Our prospects south of Mexico look just as exciting. We have signed framework trade and investment agreements with 28 countries in this hemisphere. And I have asked Congress to act promptly on legislation for debt reduction and a multilateral investment fund for the hemisphere. These simple acts will let us put our Enterprise for the Americas Initiative into full effect and make Miami a key gateway to our Nation's economic future.

I might say, having challenged the Congress to take certain action on the domestic side, that we approach this Fast Track authority in a totally nonpartisan way. It wasn't Democrat; it wasn't Republican; it was just sound, good business that will help our neighbors and, in my view, will create job after job right here in the United States of America. It was government at its very best, and now we're working to hammer out an agreement that Congress can accept, a trade agreement with Mexico and Canada that Congress can enthusiastically endorse. And it shows that it can be done when you reach out and work across the aisle Republican and Democrat and even Independent. So, that is what we've got to do, and I must say, I think this sets a good example. And I hope when we bring these things to fruition, Miami and south Florida will be the immediate beneficiaries of what I think is farsighted foreign policy.

But our hopes for the future involve more than just the promise of trade, important though that is. We also see a dramatic increase in individual freedom and empowerment throughout our region. Democratic elections, respect for human rights, economic liberty are fast becoming the rule, not the exception.

This phenomenon just begs for a catchy name. Here's one, ``La revolucion sin fronteras,'' the revolution without frontiers. Now some here will know that I stole the term. It comes from the bad old days of Sandinista rule in Nicaragua. When Marxists used this slogan, it signaled a threat to freedom and sovereignty of Nicaragua's neighbors. Threat to the sovereignty, threat to the freedom.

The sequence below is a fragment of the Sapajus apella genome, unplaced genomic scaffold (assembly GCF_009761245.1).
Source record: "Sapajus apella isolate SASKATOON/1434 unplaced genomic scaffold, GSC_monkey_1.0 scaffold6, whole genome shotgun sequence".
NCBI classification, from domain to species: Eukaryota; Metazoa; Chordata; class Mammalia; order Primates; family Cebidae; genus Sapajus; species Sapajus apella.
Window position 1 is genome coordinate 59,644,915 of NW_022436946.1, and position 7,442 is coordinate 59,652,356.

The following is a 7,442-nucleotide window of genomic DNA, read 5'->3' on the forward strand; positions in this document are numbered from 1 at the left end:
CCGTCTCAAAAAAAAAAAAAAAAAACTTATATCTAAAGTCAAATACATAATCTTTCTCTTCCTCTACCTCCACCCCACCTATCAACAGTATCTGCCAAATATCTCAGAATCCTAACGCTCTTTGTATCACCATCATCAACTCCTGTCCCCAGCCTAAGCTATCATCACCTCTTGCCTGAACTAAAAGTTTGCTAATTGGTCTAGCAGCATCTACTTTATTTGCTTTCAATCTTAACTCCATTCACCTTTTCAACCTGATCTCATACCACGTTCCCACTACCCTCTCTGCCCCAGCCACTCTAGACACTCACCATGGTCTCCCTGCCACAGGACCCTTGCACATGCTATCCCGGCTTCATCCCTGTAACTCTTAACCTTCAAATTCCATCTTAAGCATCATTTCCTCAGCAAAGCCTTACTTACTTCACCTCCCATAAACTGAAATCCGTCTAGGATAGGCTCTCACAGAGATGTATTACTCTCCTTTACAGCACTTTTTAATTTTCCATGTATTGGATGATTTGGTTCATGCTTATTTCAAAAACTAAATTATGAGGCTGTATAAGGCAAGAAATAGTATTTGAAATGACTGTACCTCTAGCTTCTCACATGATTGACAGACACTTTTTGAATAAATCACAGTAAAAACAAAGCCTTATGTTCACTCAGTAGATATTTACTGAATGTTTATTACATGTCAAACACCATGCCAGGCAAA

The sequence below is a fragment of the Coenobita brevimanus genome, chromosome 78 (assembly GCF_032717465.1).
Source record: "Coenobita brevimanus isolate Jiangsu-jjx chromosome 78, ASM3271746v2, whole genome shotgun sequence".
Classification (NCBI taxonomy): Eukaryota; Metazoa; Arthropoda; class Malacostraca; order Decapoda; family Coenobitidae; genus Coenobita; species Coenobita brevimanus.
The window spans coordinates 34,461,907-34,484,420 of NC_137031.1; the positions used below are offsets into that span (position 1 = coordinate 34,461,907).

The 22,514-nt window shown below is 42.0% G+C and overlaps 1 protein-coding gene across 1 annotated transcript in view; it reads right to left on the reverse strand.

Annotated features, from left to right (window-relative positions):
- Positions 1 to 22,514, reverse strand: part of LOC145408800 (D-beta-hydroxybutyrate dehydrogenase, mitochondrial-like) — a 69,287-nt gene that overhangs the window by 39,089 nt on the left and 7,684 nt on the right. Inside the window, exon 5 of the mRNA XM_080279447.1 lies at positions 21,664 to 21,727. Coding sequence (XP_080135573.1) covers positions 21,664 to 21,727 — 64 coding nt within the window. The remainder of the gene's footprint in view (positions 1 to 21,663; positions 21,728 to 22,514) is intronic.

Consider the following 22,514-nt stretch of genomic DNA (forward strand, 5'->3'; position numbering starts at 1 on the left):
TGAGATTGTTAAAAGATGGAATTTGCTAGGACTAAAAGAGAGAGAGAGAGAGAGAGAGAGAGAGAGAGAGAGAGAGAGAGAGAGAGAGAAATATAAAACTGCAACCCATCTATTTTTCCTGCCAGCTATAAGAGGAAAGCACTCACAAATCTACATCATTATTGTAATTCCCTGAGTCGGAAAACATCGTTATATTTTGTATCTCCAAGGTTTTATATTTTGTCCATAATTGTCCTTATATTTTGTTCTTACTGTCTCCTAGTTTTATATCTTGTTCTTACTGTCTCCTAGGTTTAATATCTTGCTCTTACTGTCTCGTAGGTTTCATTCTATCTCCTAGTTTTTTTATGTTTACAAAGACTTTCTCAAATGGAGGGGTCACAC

And how times have changed. Today, a real liberation movement sweeps the globe. And it threatens no one's peace or sovereignty, no one's right to worship, no one's freedom to buy and sell, or to imagine and create. It's the revolution of democracy. And it makes possible the equally startling revolution of ideas that gives rise to economic progress.

In closing, it's absolutely impossible to visit Miami these days without feeling that this revolution soon will sweep away our hemisphere's last dictator, Fidel Castro. Already, a savvy team of experts from the Greater Miami Chamber of Commerce has prepared a detailed report on the economic opportunities that will emerge along with freedom in Cuba. Trade and investment will offer new hope to the Cuban people who have suffered enough despotism and deprivation.

Remember how we used to dream about a free Cuba and a prosperous, free hemisphere? Well, it's no longer a fantasy. It's inevitable in my view. Soon our new world, our hemisphere of the Americas, will be a community where liberty, peace, and prosperity know no frontiers. And Miami will flourish, you can see it clearly, as its hub and as its beacon.

Some have suggested to me that now is the time, given the enormous changes in Eastern Europe, changes in the Soviet Union, the changes for democracy south of Mexico, that now is the time to alter our policy towards Cuba.

Let me tell you something, I'm not going to change it one single bit. The Cuban people are entitled to have this wave of democracy fulfill their dreams. And we want to be a part of that answer, a part of that new democracy in which many people in this room can have such an active role as we try to bring commerce and prosperity to people that have been deprived too long because they've been the victim of totalitarianism.

It's a great pleasure to be back here in Miami today. As I say, I think of the activity and the energy of Miami's civic business community. You're an example to the rest of the country. And I salute you, I'm grateful to you, and I might just say on a very personal basis, thanks for embracing my son, our daughter-in-law. We've got a granddaughter here, and these Bushes feel that they're an integral part of the love and honor that is Miami. Thank you all very, very much.

Note: The President spoke at 3:33 p.m. at the James L. Knight International Center. In his remarks, he referred to James Batten, chairman and chief executive officer of Knight-Ridder, Newspaper, Inc.; Alvah Chapman, director and chairman of the executive committee of Knight-Ridder; John Anderson, president of the Beacon Council; Burt Landy, chairman of the Beacon Council; John Ellis (Jeb) Bush, the President's son and former chairman of the Beacon Council; Representative Ileana Ros-Lehtinen; State insurance commissioner Tom Gallagher; Marlin Fitzwater, Press Secretary to the President; Secretary of Education Lamar Alexander; Larry Lindsey and Susan Phillips, Presidential nominees to the Federal Reserve Board; Alan Greenspan, Chairman of the Federal Reserve Board; President Mikhail Gorbachev of the Soviet Union; President Carlos Salinas de Gortari of Mexico; President Fidel Castro Ruz of Cuba; and the President's daughter-in-law Columba Garnica Bush and granddaughter Noelle. Following his remarks, the President departed for New Orleans.